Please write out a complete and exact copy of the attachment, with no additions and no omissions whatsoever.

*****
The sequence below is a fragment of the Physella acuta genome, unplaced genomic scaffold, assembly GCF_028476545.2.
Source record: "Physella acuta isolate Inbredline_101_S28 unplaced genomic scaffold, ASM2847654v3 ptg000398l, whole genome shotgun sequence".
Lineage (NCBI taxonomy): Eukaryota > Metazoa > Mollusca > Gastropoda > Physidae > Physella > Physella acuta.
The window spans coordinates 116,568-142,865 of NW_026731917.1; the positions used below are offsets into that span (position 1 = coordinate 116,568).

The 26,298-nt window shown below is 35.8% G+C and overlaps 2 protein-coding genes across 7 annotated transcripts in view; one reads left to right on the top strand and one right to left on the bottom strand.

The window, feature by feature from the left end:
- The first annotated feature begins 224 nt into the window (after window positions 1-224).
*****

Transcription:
The sequence below is a fragment of the Physella acuta genome, unplaced genomic scaffold, assembly GCF_028476545.2.
Source record: "Physella acuta isolate Inbredline_101_S28 unplaced genomic scaffold, ASM2847654v3 ptg000398l, whole genome shotgun sequence".
Lineage (NCBI taxonomy): Eukaryota > Metazoa > Mollusca > Gastropoda > Physidae > Physella > Physella acuta.
The window spans coordinates 116,568-142,865 of NW_026731917.1; the positions used below are offsets into that span (position 1 = coordinate 116,568).

The 26,298-nt window shown below is 35.8% G+C and overlaps 2 protein-coding genes across 7 annotated transcripts in view; one reads left to right on the top strand and one right to left on the bottom strand.

The window, feature by feature from the left end:
- The first annotated feature begins 224 nt into the window (after window positions 1-224).